In a work about literary criticism, he might have summoned The Song of Songs, one of the Bible’s most poetical texts, which can be read as an allegory of the love between God and Israel, and marveled at its complex sexual imagery, which deftly weaves the lay and the religious. Or, instead of delving into the Book of Esther, which stresses for Kirsch “the movement outward into dispersion, exile and assimilation” of the Jewish people, he might have favored the bewildering Book of Job, whose majestic darkness plunges us into the most perplexing recesses of faith and the problem of theodicy.
But Kirsch’s thesis decidedly rises against such endeavors, in as much as they translate “a movement inward into tradition, Orthodoxy, and nationhood.” Modernity, in his eyes, is exclusively validated in a Eurocentric perspective, and celebrated in the tidy narrative of an unstoppable march toward a secular society.
Might there be more than one modernity, perhaps? Postcolonial theory has long ago certainly shown so, but Kirsch is unimpressed by it. Jewish modernity to him is firmly rooted in an Eastern European tradition that rejected the narrow religious confines of the shtetl, which was severed from society at large. Therefore, there is no mention of the classical Sephardi heritage, which is grounded in a tradition of religious humanism and cultural pluralism accustomed to engage in unabated dialogue with the outside world.
Glaringly absent from his explorations are the theological writings of such figures as Elijah Benamozegh (1823-1900), the Livornese rabbi of Maghrebi descent (his family was from Morocco), who wrote about religious universalism at the end of the 19th century in Israel and Humanity, his most famous work. Confronted with the process of assimilation he witnessed as a consequence of the haskala, he famously made a plea to combine religion with modernity by highlighting the humanistic and moral characteristics of halacha. In his view, these principles must guide Jews in their dealings with Gentiles. Nonetheless, Benamozegh is ignored by Kirsch as he was by his German contemporaries.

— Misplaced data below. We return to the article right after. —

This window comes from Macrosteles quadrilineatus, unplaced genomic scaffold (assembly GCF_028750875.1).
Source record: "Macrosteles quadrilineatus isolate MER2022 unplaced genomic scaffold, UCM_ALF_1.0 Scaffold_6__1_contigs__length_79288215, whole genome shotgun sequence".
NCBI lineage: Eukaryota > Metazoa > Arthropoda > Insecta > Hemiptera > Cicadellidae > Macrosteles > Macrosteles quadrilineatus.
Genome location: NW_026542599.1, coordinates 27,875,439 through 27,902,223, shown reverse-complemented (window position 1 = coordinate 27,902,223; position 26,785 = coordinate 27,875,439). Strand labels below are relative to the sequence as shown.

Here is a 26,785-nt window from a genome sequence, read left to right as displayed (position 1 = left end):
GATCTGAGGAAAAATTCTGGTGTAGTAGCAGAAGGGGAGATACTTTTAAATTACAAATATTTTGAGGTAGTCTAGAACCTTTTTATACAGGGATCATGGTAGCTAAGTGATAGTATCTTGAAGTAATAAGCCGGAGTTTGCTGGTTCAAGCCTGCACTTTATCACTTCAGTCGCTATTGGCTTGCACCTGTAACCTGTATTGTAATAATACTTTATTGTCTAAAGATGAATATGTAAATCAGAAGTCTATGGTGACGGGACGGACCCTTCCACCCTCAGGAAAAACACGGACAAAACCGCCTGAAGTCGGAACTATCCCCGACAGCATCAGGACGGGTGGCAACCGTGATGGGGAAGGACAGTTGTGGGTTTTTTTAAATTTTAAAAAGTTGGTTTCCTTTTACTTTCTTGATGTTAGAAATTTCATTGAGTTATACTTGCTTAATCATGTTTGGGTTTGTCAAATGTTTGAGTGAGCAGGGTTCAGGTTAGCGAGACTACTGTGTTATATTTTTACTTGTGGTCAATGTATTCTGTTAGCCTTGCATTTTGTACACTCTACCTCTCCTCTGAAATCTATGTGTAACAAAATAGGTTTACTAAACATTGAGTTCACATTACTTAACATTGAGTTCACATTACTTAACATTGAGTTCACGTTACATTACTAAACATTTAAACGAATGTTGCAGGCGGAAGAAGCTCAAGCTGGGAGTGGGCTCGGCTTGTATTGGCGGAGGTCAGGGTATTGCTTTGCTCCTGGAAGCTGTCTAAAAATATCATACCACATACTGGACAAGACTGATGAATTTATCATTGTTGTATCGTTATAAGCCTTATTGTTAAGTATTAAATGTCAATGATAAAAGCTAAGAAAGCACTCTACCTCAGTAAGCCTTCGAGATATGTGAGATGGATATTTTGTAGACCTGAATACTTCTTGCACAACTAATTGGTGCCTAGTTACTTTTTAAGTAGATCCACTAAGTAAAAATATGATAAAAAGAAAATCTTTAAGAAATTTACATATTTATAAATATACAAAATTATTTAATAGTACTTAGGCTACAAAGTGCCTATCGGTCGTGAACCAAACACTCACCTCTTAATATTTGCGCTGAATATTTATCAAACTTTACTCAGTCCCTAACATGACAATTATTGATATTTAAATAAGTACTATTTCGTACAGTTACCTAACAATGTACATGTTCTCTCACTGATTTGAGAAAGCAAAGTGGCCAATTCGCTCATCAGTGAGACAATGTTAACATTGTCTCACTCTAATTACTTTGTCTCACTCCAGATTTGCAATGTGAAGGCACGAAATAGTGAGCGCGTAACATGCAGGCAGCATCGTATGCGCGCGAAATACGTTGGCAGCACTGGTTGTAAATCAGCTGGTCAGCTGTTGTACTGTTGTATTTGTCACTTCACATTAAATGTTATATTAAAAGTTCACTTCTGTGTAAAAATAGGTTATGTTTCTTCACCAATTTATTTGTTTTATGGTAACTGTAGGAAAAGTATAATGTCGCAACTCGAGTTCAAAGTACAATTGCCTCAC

The Other, as a dimension to engage with rather than to emulate or lose oneself in, is equally unaccounted for in Kirsch’s opening set of four main Jewish preoccupations (listed in the first paragraph). So, it is regrettable not to read here the writings of Emmanuel Levinas (1906-1995), a French philosopher of Lithuanian origin who underscored the primacy of ethics in Judaism. Teaching young North African pupils at the École Normale Israelite Orientale (ENIO) in Paris, Levinas was also steeped in the Sephardi tradition of religious humanism. For him, it is paramount to consider what he called “the face of another” and to examine Judaism’s call for moral responsibility, which starkly differs from the Christian notions of love and charity. Levinas’s Judaism is most compelling because it is positive, replete with substance, compared to Kirsch’s solipsistic view of Judaism as a negative, vacant receptacle.
No wonder the book closes with a chapter on Sholem Aleichem titled “On the Brink,” when European Jewry is about to be wiped out by the somber forces of Nazism and the Final Solution. Kirsch’s nihilistic thesis (the choice of life and secularism at the peril of Orthodoxy, particularity and, ultimately, identity) is like a wounded phoenix rising out of the ashes of disaster. It settles, it compromises.
But I wonder if, instead of going for the mere survival of Judaism, we ought to turn elsewhere, both backwards into a Jewish past ‒ at once more imaginative, complex, diverse, multilayered and still pertinent today ‒ and ahead into a Jewish future, because it is the only one that might propel us, as Jews, forward.
Yaëlle Azagury is a frequent contributor to The Jerusalem Report. Her work has also appeared in Lilith, The New York Times Book Review’and The Washington Post